Mandatory calorie labelling on menus is a step in the right direction but not a panacea, researchers say.
On 6 April 2022, the Calorie Labelling (Out of Home Sector) Regulations came into effect in England. This means that all restaurants, cafes, and takeaways with 250 employees or more now have to routinely provide calorie information on menus and food displays (including online menus).
With up to a quarter of adult calories consumed out of the home, the new regulations aim to help consumers make healthier decisions, besides encourage businesses to reformulate the food and drink they offer to provide lower calorie options. Evidence from the USA, where calorie labelling in large chains has been mandatory since 2018, indicates that this has had a positive impact on both calories purchased and the number of calories in food items for sale.
In an editorial published today in The BMJ, Oxford Population Health researchers describe the strengths and limitations of calorie labelling regulations as a strategy to combat obesity. They propose that population-level approaches, such as calorie labelling, are likely to be more effective at reducing the overall burden of obesity than policies that solely target high-risk individuals, particularly if they require little effort or agency on the part of consumers.
Dr Asha Kaur, lead author of the editorial, said: ‘Compulsory calorie labelling for foods eaten out of home has both high- and low-agency mechanisms of action. Low-agency benefits occur through menu reformulation, with higher-agency benefits through individuals reading the calorie label, interpreting the information, and actively changing their menu choice.’
‘If the Government is serious about tackling obesity it needs a multifaceted, cross-Government approach that encompasses both individual-level approaches for high-risk individuals coupled with an increased emphasis on more population-level, low-agency policies.’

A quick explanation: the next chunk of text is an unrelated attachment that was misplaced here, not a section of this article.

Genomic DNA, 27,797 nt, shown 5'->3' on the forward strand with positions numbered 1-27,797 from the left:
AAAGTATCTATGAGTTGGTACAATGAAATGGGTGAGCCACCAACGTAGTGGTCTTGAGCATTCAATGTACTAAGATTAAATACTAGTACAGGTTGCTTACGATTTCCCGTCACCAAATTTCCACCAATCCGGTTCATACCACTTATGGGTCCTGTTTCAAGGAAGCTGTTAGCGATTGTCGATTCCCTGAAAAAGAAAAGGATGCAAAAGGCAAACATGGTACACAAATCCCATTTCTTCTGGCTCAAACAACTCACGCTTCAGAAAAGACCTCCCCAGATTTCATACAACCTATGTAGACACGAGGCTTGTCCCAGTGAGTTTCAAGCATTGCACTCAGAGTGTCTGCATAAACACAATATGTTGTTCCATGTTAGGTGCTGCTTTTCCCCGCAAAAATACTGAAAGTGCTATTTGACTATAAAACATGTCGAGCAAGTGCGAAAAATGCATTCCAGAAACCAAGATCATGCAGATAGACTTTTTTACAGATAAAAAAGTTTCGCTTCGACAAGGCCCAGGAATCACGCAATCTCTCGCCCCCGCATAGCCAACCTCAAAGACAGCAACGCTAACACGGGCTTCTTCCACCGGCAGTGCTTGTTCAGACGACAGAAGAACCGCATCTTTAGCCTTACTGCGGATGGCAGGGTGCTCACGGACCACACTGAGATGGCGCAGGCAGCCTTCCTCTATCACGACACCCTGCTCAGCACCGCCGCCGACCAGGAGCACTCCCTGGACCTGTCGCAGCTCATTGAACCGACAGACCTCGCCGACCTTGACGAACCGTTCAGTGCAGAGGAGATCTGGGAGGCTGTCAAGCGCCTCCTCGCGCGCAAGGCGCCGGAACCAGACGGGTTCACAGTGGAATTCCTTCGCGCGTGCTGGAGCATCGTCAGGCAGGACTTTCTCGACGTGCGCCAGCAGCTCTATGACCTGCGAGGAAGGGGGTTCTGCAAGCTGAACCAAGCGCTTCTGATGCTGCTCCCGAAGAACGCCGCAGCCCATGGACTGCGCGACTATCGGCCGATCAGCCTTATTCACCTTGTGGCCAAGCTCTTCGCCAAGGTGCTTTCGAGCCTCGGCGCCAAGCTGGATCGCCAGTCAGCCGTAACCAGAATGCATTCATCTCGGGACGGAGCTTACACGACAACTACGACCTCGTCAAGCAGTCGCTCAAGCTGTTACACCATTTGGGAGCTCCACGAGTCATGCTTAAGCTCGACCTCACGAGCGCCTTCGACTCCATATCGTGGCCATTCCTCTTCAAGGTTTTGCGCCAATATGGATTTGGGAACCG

However, compulsory calorie labelling is not a panacea, and like all health interventions is likely to have more benefits in some socio-economic groups than others. Data from the USA, for instance, indicates that calorie labelling policies may lead to more sustained dietary changes among people from higher socioeconomic groups.
Interventions can also have side effects. There are concerns that calorie labelling on menus could potentially have negative impacts for people with eating disorders. ‘Whilst there is limited evidence of any such harm from other countries that have implemented calorie labelling, potential adverse effects should be monitored closely as the policy is rolled out’ Asha recommended.
The researchers also discuss how labelling only calories could miss an opportunity to give consumers more information about the overall nutritional content of the food product/meal (including levels of saturated fat, salt and sugar), and even its environmental impacts.
Professor Mike Rayner, a co-author for the editorial, said: ‘Calorie labelling on menus needs to be seen as just one part of a much broader approach to reshape the food system. The Government’s current obesity strategy does include other population-level policies, such as banning advertisements for unhealthy food before 9 pm on television and at all times online, and ending multi-buy offers in large retail outlets. But these need to be much more ambitious if the problem of unhealthy and unsustainable diets in the UK is to be tackled effectively.’
Voluntary reformulation targets have little impact on the healthiness of food products
Post-Brexit trade agreements could lead to unhealthier diets